If there’s anybody out there that’s a Boston Bruins fan in a breathless hurry to trade David Pastrnak and kick-start some kind of massive rebuild in Boston, the opening night of the 2022 NHL Draft in Montreal should have been a sobering reality check.
The facts of the matter are that Boston Bruins brass and Pastrnak’s agent, JP Barry, are expected to meet up this week in Montreal and begin the frameworks for a contract extension that No. 88 can sign starting next week. There’s little doubt it’s going to be in the $9-10 million per season range based on his young age, his elite production and based on how difficult it is to find game-breaking forces like Pastrnak at the NHL level.
There were some whispers out there that Pastrnak was going to be a difficult signing based on friends like Torey Krug leaving the organization, but that’s something not really to be believed unless it actually plays out in reality. On the contrary, it appears that David Krejci might be an NHL option for the Bruins this coming season and that matching up friends Krejci and Pastrnak could be exactly the kind of thing to keep No. 88 happy and satisfied with the Boston Bruins organization that drafted, developed and helped mold him into the NHL superstar he is today.
This humble hockey writer hopes that Pastrnak stays in Boston just for the Dunkin’ Donuts commercial artistry alone.
But theoretically let’s say that Pastrnak is unhappy with some aspect of the Boston Bruins and the writing is on the wall that it’s going to be difficult to sign a right wing that’s got the talent to be a 50-goal scorer at the NHL level, and already has 240 goals and 504 points in 510 games for the Black and Gold.
The big pre-draft trade of 24-year-old Chicago Blackhawks sniper Alex DeBrincat to the Ottawa Senators has to give everybody pause about the kind of “haul” that Pastrnak might bring the Black and Gold in a similarly seismic trade. The Blackhawks were only able to land the No. 7 overall pick, a second-round pick and a third-round pick in exchange for a player that’s twice topped 40 goals in a season and has just about as many lamplighters as anybody else since he entered the league five years ago.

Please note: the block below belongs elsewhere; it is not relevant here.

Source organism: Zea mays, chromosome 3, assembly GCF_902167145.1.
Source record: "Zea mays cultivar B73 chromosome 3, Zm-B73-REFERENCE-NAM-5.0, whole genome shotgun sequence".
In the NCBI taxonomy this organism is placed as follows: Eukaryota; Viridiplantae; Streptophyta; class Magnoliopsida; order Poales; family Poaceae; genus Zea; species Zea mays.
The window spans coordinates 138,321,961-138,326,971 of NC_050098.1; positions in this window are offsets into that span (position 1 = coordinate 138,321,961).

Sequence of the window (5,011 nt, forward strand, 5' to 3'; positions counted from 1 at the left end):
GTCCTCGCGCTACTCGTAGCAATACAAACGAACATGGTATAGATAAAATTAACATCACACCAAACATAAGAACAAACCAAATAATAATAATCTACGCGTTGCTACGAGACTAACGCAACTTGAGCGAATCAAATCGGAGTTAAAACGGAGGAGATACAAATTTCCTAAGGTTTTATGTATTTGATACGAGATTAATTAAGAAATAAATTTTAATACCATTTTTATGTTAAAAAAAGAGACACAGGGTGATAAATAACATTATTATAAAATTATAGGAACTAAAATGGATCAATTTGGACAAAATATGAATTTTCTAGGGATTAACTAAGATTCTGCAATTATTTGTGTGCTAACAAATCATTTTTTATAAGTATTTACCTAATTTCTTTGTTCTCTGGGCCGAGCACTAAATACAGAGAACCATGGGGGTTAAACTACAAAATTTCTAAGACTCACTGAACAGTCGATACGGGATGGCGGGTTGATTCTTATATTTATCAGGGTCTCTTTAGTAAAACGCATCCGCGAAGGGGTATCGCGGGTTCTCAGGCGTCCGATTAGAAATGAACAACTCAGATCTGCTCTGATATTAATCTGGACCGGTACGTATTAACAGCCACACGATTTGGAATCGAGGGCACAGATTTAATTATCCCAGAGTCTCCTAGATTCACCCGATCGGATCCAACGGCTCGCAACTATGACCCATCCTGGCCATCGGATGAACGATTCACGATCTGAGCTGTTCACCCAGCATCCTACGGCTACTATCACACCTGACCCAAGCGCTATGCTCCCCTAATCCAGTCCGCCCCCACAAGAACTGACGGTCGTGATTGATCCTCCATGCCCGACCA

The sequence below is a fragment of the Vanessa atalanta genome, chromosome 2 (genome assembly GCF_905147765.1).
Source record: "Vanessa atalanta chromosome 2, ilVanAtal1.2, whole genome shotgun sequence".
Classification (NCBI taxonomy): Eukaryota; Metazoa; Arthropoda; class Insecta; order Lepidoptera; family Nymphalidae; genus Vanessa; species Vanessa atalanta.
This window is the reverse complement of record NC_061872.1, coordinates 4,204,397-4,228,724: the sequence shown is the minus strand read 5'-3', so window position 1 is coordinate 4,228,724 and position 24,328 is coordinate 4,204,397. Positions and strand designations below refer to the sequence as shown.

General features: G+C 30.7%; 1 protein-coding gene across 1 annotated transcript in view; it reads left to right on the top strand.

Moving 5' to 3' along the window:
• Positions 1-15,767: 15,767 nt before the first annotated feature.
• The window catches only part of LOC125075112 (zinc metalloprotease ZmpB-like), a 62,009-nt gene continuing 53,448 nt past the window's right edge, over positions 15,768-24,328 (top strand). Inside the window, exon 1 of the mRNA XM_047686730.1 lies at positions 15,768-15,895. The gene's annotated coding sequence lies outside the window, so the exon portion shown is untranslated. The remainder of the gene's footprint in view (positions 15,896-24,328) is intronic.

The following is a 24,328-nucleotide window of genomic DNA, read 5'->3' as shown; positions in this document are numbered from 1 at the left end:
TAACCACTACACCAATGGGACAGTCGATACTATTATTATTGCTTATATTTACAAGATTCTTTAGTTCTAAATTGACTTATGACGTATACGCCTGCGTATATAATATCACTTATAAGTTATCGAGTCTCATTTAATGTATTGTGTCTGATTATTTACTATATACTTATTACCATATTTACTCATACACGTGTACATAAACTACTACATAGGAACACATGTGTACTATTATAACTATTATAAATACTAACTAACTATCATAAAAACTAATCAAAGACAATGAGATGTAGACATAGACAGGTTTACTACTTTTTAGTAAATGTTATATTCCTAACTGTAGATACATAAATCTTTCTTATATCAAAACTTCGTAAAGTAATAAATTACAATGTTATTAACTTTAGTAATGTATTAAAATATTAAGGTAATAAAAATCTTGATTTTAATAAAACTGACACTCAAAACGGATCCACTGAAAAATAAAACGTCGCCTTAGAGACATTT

This is why his qualifying offer being $9M is inconsequential. Scoring goals is most important NHL skill & DeBrincat does it as well as any young player under age 25. You don’t trade that away for pennies on 💸. Horrible asset management by the Blackhawks. Sens are dangerous now https://t.co/mLJPINLAZV
— Joe Haggerty (@HackswithHaggs) July 7, 2022
That’s a steal for a Senators team that looks poised to make a move up the Atlantic Division after collecting another excellent young player, and it’s a fleecing of a Blackhawks team that can’t afford to ice a quality team after earmarking so much salary cap space to Patrick Kane, Jonathan Toews and Seth Jones. It’s also exactly what other interested NHL suitors, like buzzards circling overhead, will be offering the Boston Bruins if they’re forced into eventually trading Pastrnak to the highest bidder.
Sure, DeBrincat has a qualifying offer at $9 million that’s going to make him massively expensive following this upcoming season, but that’s also the NHL going rate these days for a dynamic young player capable of 40 goals. It’s absolutely what the Boston Bruins should be ready, willing and able to pay a player in Pastrnak that they have every intention of retaining as a future core piece along with Charlie McAvoy, Hampus Lindholm and Jeremy Swayman.
In fact, the Boston Bruins should heed the DeBrincat warning after the Chicago Blackhawks were savaged on hockey social media by their own city for an underwhelming return for one of the best young players in the league.
The City of Chicago weighed in on the Alex DeBrincat trade 😅 pic.twitter.com/ZhGFqORbFT
— The Athletic NHL (@TheAthleticNHL) July 7, 2022
If the B’s brass, or Boston Bruins fans for that matter, are harboring any secret notion that a Pastrnak trade could wholly set them up for the future, the 2022 NHL Draft’s opening night should disabuse them of that notion pretty quickly. Instead, an underwhelming return for a rare hockey talent like Pastrnak could become exactly the kind of misstep that the Boston Bruins simply can’t make at a delicate time in their Original Six existence. It should be the final option, only, after all other attempts to keep the marketable, likable and highly effective star have been exhausted.
Following the firing of Bruce Cassidy, the uncertain nature of how long Patrice Bergeron will keep going and an organization that’s short on young prospect talent right now after shipping out so many first rounders in recent years, the Boston Bruins can’t afford any more gaffes on the level of a 2015 first round that’s still stinging them all these years later.
It’s beginning to feel like being forced into a Pastrnak trade might turn into exactly that kind of spiraling disaster for the Boston Bruins, so it’s time to heed the DeBrincat warning that’s played out directly in front of them this weekend.